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Monday, December 12, 2016

Process and Outcome

This is a general observation from reading the Pareto Principle, named after the economist Vilfredo Pareto.

The principle states that 20% of the invested input from the process is responsible for 80% of the outcome.

The thing about process and outcome is it follows the general correspondence trend of causes and effects. You have to first have a process which will results in an outcome. The interesting thing about the two is that they are not necessarily correlative in nature. A good process may not lead to a good outcome and a bad process might not lead to a bad outcome.

I've been relatively successful today because I'm grateful for what I have. But I often wondered had I studied a lot harder in the past would I had become a lot more successful today. Perhaps a doctor or lawyer is in the making. And the fact is I'm not today. Things can also go the other way and perhaps I'd be a lot worse position than what I am today. It's entirely possible. I'm not ruling that out.

In investing, there are 4 possible scenarios that could play out.

1.) You had a good process and a good outcome.

2.) You had a good process but a bad outcome.

3.) You had a bad process but a good outcome.

4.) You had a bad process and a bad outcome.

To begin with, it's difficult to quantify what's "good" and "bad" means.

In mathematics, 1 + 1 is equal to two and it is quantifiable.

In investing, who is there to tell you that your process is a good method. Neither you, me or our friends are able to proof it with certainty. I always like the elephant example because every time there are buys and sells in the market, people on the both side of the trades think that their strategy is superior.

If I'm buying a blue chip and it rises 10% next week, does that mean I am on the right process? The outcome certainly advocates that it seems like it is the right process. What if luck plays a part in this? What if the law of large numbers come into play, i.e you do this for 1000 times and you managed to get it right for the majority part of the time?

There are many paths to Rome and there are many different strategies to investing.

Some may have a heavy flavor to value investing approach and even within that there are many different ways to approach it. Some favors technical approach and it worked perfectly for them. Some are mixed approach which for some reason just work well for them for years.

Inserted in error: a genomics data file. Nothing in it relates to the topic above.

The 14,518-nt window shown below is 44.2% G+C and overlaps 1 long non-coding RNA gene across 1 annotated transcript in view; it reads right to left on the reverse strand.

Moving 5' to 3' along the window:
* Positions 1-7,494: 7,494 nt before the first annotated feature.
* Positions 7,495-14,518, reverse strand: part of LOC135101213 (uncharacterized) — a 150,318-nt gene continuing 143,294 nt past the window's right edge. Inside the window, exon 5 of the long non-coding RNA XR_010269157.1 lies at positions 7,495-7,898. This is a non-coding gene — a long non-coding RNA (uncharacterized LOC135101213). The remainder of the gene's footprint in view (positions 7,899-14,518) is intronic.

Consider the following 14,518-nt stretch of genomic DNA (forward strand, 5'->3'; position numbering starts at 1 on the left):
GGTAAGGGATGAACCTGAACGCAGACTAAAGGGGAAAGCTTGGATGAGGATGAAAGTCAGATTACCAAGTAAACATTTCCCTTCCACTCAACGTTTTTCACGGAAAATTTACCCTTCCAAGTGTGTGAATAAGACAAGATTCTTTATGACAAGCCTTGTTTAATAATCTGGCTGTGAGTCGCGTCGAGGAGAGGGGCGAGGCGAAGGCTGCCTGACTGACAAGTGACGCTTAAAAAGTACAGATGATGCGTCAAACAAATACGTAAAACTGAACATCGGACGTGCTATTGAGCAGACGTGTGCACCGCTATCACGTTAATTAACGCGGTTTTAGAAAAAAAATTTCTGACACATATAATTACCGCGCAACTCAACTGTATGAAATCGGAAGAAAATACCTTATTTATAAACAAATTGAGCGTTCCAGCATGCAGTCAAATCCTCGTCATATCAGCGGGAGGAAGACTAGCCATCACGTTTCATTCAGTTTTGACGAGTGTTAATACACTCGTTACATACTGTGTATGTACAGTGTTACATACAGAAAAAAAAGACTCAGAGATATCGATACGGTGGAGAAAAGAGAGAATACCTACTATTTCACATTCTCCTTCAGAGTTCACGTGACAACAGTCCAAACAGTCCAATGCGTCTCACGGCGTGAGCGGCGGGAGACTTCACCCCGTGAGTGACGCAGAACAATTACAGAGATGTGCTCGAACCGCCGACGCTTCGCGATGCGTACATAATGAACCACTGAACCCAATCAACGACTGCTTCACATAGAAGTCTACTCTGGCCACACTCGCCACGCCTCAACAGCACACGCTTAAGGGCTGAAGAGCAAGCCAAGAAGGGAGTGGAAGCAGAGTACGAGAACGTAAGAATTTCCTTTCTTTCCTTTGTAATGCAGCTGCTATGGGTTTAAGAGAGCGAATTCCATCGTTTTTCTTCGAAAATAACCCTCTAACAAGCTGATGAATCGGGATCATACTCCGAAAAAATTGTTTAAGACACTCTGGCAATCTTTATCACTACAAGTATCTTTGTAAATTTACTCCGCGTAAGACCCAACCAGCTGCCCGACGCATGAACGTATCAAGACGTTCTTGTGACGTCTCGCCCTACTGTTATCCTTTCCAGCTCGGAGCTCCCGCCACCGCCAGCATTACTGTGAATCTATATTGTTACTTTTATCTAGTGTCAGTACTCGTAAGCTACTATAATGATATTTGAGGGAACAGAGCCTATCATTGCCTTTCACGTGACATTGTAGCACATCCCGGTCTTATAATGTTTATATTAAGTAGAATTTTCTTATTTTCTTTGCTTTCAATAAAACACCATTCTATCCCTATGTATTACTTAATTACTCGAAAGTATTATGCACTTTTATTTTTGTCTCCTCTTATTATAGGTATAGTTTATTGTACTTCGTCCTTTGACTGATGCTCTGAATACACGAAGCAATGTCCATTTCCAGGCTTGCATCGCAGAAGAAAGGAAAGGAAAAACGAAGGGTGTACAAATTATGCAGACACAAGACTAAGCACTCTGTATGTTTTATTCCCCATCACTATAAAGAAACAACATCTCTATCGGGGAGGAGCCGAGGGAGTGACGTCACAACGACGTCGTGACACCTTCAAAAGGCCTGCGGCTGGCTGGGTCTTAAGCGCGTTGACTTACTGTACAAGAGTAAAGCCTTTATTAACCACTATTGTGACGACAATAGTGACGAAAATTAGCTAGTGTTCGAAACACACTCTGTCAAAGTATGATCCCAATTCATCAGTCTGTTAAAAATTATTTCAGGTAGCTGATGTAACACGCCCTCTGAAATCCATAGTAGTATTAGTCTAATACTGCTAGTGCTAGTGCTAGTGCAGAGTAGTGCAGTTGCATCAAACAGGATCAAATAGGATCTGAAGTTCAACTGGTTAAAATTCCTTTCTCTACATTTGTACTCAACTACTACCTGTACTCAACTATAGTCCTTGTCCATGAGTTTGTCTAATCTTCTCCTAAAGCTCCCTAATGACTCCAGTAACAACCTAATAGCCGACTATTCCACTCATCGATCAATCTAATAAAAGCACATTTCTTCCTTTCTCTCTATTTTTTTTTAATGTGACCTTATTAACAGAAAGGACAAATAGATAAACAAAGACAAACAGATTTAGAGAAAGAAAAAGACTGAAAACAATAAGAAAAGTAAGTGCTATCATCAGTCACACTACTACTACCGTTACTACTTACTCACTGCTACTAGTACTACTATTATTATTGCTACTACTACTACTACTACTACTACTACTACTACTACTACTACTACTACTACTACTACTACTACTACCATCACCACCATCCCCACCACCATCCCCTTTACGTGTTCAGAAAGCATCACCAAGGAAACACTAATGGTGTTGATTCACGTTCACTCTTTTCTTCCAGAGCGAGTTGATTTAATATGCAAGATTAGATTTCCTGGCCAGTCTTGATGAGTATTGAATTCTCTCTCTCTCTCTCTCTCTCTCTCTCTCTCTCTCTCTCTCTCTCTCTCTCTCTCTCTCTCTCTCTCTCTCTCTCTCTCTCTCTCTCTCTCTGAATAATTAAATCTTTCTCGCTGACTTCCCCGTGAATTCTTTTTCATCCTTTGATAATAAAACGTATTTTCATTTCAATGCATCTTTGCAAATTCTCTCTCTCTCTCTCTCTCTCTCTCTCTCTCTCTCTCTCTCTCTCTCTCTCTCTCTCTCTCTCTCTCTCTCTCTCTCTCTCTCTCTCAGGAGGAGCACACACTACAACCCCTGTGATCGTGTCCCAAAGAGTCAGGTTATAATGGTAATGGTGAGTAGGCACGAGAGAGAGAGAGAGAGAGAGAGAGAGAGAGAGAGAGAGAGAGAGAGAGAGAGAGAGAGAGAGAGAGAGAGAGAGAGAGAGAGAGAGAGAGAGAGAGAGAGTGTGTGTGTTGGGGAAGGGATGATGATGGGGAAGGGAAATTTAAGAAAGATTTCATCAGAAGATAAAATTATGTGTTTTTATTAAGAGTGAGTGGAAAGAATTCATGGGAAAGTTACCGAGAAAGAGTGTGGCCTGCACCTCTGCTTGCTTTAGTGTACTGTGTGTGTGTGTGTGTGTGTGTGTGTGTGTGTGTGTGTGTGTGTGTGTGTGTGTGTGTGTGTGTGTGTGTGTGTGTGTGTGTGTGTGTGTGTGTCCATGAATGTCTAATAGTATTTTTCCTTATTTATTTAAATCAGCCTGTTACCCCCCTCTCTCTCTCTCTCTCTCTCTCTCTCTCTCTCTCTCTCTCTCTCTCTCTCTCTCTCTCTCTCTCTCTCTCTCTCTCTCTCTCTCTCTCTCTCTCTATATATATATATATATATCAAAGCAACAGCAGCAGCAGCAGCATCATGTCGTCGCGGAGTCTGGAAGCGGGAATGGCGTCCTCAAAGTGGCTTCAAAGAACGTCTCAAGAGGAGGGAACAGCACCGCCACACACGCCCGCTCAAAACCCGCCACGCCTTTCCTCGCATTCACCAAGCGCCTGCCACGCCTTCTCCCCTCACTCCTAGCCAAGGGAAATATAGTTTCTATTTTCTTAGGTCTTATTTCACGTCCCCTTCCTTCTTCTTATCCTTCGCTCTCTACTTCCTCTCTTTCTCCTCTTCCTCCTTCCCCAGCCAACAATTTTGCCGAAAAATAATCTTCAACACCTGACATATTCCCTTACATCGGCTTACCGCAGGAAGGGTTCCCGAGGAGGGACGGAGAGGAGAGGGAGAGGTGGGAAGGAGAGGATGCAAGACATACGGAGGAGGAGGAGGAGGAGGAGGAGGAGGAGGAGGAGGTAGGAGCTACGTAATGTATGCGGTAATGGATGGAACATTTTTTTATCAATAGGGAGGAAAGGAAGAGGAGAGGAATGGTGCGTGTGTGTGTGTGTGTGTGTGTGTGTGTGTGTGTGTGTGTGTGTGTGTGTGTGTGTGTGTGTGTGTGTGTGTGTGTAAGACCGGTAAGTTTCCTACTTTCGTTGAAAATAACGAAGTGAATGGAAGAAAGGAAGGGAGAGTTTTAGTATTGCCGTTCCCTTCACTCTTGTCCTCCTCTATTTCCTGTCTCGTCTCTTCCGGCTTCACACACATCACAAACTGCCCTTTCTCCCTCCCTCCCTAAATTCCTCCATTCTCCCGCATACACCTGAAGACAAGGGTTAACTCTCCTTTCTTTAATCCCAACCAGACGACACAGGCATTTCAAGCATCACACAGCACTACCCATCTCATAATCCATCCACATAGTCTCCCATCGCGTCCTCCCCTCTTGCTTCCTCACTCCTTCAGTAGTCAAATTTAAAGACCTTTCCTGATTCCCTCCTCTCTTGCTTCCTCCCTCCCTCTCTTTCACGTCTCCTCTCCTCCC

Regardless, there's no right or wrong process. An outcome can best tell you if you are walking in the right direction but that does not mean that your process is best optimal. Be flexible, learn from mistakes, enhance one's process and note the outcome.

You'll eventually know what you are getting into.


  1. Outcome and result after 1000 tries should be sustainable

    1. Hi Uncle CW

      So far around 700 trades for me in 6 years.

      Soon I'll be able to know if my method works or not ;)

  2. Outcome and result after 1000 tries should be sustainable

  3. B,

    And interesting observation from the investment perspective on what we traders know:

    1) One Good Trade mostly makes money; sometimes don't.

    2) One Bad Trade usually lose money; but sometimes we win instead!?

    Wisdom is when we can tell them apart, and have a good laugh from time to time.

    But we'll never mistake luck for skill.

    If we do, it never usually never ends well...

    1. Hi SMOL

      Luck and skill sometimes are not easily distinguishable.

      If we can laugh and joke about it, it means we know what we are capable of and ready to accept for what it is.

      The worse part is people around who cannot accept nor distinguish the two. Die

  4. I think I'm in the "You had a bad process but a good outcome" quadrant. >.<

    My asset allocation, erm, leaves much to be desired. I need to work on this area.

    1. Hi UN

      Oh no :( I hope that's not the case.

      I'm curious enough to understand how do you self-examined your own process and outcome though. It seems that you are self-aware about your own situation.

    2. 1). Because my portfolio allocation is imbalanced. :/

      2). I allow myself to "make exceptions" to initiate some positions

      3). There are still considerable gaps in my knowledge about some counters I have in my portfolio

      4). I think I am over-investing

  5. Good process doesn't mean we win all the time. It only reduces the chance of a bad trade. A good process should Ensure we have more winners than losers in our stock portfolio.

    1. Hi SR

      Good point there.

      Still, we need to refine the process so that there's higher chance of reducing a bad investment there.

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